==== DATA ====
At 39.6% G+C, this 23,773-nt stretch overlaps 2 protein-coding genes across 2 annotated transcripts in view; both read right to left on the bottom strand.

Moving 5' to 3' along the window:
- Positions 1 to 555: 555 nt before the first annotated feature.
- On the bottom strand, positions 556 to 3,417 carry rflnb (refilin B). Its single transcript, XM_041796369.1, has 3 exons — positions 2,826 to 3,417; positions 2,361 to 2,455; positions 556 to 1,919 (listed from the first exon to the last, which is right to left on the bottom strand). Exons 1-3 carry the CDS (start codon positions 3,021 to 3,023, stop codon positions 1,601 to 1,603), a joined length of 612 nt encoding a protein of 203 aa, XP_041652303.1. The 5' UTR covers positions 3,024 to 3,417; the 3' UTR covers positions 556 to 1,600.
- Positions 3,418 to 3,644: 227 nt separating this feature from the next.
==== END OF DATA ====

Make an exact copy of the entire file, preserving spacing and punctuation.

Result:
At 39.6% G+C, this 23,773-nt stretch overlaps 2 protein-coding genes across 2 annotated transcripts in view; both read right to left on the bottom strand.

Moving 5' to 3' along the window:
- Positions 1 to 555: 555 nt before the first annotated feature.
- On the bottom strand, positions 556 to 3,417 carry rflnb (refilin B). Its single transcript, XM_041796369.1, has 3 exons — positions 2,826 to 3,417; positions 2,361 to 2,455; positions 556 to 1,919 (listed from the first exon to the last, which is right to left on the bottom strand). Exons 1-3 carry the CDS (start codon positions 3,021 to 3,023, stop codon positions 1,601 to 1,603), a joined length of 612 nt encoding a protein of 203 aa, XP_041652303.1. The 5' UTR covers positions 3,024 to 3,417; the 3' UTR covers positions 556 to 1,600.
- Positions 3,418 to 3,644: 227 nt separating this feature from the next.